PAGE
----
The Director of the Deutsche Börse Photography Foundation On Promoting Contemporary Photography
Anne-Marie Beckmann discusses her approach to artistic programming and collecting for the corporate sector
In this piece, former Global Cultural Director of Magnum Photos — now photography and art consultant — Sophie Wright speaks to the Director of the Deutsche Börse Photography Foundation, Anne-Marie Beckmann. Images in this article are by Magnum photographers whose work has been collected by the Foundation.
Situated in Frankfurt, the Deutsche Börse Photography Foundation has more than 2,000 works by 135 artists from over 28 countries in its collection (the Art Collection Deutsche Börse). It runs a program of far reaching influence focused on the collection, exhibition and promotion of contemporary photography, including a number of important awards. At its heart, sits its long serving Director, Anne-Marie Beckmann, who has made a significant contribution to its international reputation by leading its wide-ranging engagement with photography.
Beckmann’s commitment to her work and fascination with the medium, supported by the executive and since 2015, the new Foundation board, has fueled the Deutsche Börse Photography Foundation’s success. Together with a small team, she manages the various initiatives focusing on promoting contemporary photography, continuously expanding the Art Collection Deutsche Börse and curating exhibitions. In addition, the Foundation runs a number of partnerships including the widely known Deutsche Börse Photography Foundation Prize with The Photographers’ Gallery in London and the Foam Talents program with the Fotografiemuseum Amsterdam. The Foundation also presents and co-curates exhibitions with organizations such as Magnum Photos or the Goethe Institute in Paris. Beckmann manages all this alongside of her own voluntary teaching for local students, occasional independent curatorial projects and family life, which makes for a workload that she calls, with typical understatement, “quite challenging”.
Her fascination with photography, has its origins in her childhood. Anne-Marie, known as Ami to her friends, was brought up near Cologne, in a family with strong connections to the airline industry, and a love of art. “In my family background there was a lot of culture and visiting museums. My stepfather was the one who really introduced me to the arts. He had a photography book at home which was called ‘The Best of Time Life’ from 1973 and I remember my brother and me lying on my parents’ bed and going through it again and again”.
Beckmann studied art history in Frankfurt in the early 1990s, which was still “a very classical education’ with little attention to the artform of photography. She funded this by following her family by working for Lufthansa. While there, she supported their cultural department, an experience she credits with influencing her subsequent career path by discovering the potential of corporate art programs. Having received her Master of Arts-degree in 1997, she looked for jobs that combined her interest in art and the corporate world. She joined Deutsche Börse Group in 1999, when the collection of contemporary photography had just started.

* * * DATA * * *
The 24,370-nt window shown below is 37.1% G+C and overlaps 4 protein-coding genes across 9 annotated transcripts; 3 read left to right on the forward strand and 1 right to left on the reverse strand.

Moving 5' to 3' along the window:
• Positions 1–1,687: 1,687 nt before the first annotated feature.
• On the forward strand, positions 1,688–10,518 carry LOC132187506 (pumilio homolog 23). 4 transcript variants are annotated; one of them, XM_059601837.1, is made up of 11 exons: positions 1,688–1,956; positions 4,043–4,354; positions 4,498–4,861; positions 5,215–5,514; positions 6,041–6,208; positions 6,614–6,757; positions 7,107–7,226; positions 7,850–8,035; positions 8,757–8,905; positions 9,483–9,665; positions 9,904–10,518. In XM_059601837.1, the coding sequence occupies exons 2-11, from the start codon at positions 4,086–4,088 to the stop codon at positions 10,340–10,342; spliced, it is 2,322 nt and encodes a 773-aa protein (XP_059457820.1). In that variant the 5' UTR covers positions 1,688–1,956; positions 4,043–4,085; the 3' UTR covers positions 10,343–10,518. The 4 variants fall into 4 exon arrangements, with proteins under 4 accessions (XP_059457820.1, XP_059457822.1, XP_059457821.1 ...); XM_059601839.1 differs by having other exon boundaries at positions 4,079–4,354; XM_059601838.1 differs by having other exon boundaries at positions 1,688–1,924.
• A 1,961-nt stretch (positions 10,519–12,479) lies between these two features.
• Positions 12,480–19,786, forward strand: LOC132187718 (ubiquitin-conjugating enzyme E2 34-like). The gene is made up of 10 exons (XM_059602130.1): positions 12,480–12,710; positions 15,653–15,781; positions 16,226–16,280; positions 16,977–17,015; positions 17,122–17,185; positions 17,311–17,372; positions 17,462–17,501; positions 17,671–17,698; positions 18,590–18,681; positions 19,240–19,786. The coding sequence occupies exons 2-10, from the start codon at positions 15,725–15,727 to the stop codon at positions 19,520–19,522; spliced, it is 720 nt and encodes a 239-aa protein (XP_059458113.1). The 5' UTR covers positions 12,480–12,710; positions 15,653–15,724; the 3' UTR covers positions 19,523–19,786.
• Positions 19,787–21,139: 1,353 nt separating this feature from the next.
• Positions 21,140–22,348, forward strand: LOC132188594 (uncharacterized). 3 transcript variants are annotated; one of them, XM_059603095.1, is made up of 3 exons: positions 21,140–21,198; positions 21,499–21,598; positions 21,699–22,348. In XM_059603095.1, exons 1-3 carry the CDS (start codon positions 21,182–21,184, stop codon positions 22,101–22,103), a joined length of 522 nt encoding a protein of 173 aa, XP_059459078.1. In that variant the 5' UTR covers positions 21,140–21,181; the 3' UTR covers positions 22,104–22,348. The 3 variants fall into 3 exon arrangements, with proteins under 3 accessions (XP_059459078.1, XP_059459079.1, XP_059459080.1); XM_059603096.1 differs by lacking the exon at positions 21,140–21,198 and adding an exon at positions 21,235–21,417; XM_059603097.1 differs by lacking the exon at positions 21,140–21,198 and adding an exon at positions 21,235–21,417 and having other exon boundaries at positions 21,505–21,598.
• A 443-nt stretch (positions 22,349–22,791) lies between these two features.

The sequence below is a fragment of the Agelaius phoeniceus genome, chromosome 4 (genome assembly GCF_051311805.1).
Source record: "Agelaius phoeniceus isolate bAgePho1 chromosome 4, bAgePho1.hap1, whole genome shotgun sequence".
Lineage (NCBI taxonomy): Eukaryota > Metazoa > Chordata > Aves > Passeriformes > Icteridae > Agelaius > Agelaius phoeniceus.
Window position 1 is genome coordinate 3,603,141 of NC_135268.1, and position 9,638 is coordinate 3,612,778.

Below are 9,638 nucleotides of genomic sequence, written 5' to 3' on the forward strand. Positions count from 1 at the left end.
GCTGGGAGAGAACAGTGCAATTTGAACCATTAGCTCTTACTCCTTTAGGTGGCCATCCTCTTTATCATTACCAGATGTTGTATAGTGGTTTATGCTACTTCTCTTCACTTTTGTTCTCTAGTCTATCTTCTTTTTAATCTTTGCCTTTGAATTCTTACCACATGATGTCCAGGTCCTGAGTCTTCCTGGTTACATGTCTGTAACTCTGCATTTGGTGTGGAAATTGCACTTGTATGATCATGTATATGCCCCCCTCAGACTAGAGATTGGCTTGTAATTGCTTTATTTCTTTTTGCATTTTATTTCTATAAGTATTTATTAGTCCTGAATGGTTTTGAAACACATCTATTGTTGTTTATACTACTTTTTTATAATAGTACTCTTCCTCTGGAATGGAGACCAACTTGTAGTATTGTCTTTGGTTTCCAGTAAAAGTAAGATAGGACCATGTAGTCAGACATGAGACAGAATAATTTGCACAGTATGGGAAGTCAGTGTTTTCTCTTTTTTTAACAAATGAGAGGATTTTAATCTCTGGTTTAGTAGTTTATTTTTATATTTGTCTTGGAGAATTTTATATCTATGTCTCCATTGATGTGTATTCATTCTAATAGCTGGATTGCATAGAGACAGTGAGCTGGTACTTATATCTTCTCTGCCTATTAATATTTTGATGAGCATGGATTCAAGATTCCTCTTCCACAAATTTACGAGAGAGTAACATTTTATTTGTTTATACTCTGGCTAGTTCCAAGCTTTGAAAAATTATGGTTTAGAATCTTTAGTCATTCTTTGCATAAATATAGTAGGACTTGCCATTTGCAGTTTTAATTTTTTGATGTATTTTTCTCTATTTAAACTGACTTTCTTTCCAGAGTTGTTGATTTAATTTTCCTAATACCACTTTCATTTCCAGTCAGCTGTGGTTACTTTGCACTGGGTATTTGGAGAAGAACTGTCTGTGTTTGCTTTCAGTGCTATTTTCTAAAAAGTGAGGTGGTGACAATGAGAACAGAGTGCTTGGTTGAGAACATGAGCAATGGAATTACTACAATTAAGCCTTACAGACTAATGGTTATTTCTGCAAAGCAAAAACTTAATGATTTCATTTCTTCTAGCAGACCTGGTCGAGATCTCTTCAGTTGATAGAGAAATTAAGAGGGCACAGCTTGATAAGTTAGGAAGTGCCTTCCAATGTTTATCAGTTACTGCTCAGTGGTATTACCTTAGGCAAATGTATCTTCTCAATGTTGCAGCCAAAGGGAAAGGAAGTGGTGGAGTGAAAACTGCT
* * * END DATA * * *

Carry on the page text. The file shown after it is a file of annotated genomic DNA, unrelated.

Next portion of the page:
The Art Collection Deutsche Börse originated with the company’s move to a new headquarters Its mission was to focus on contemporary photography, to do in depth collecting going into series (influenced at that time by the practice of the Becher School and their students), to be of museum quality and remain separate to the agenda of the business. “Not one work of art has ever or will ever be sold”, as Beckmann explains, “It was conceived as a central and sustainable aspect of the corporate culture of the Group ”. These standards were defined by Jean-Christophe Ammann, the curator of the Museum of Modern Art in Frankfurt at that time, who advised Deutsche Börse in establishing its collection. Beckmann credits him with creating a strong foundation to guide the collecting process within the organization, and she grew her knowledge and experience alongside of him in the early years.
The collection encompasses work from Walker Evans until the present day. Beckmann’s approach to acquisitions is considered and methodical. Works may be by established names or emerging photographers but are chosen for their individual strength and longevity. “I really take time for the acquisition of a new work. We acquire a position, never just a single image, which needs a lot consideration. It’s always a series or part of a series”. In addition, new acquisitions need to relate to the existing inventory: “I see the collection as a growing body, with all these dialogues between the works… It’s about how artists perceive the world. How they bring their visual ideas about the moment they live into their images… Even if we are thematically open, all the works have the exploration of the conditions of human existence in common”.
For someone influenced by the photography of Time Life, it is not surprising that documentary forms one of the key genres Beckmann focuses on “we have a long tradition of documentary photography in our collection, and it’s something that I always believed in and still do today.” This is also reflected in her most recent acquisition of works by the American photographer Philip Montgomery from 2020’s Foam Talent award, as well as her long engagement with the work of Magnum’s photographers. Her first Magnum acquisition was that of the German photographer Thomas Hoepker, and she has since brought in groups by Olivia Arthur, Peter van Agtmael, Werner Bischof, Bruce Davidson, Cristina de Middel, Nikos Economopoulos, Paul Fusco, Philip Jones Griffiths, Harry Gruyaert, Ernst Haas, Susan Meiselas, Martin Parr, Paolo Pellegrin, Moises Saman, Alec Soth and Mikhael Subotzky. Magnum’s Global Exhibition Director, Andrea Holzherr, also currently sits on the Foundation’s Board, Cristina de Middel will join in November.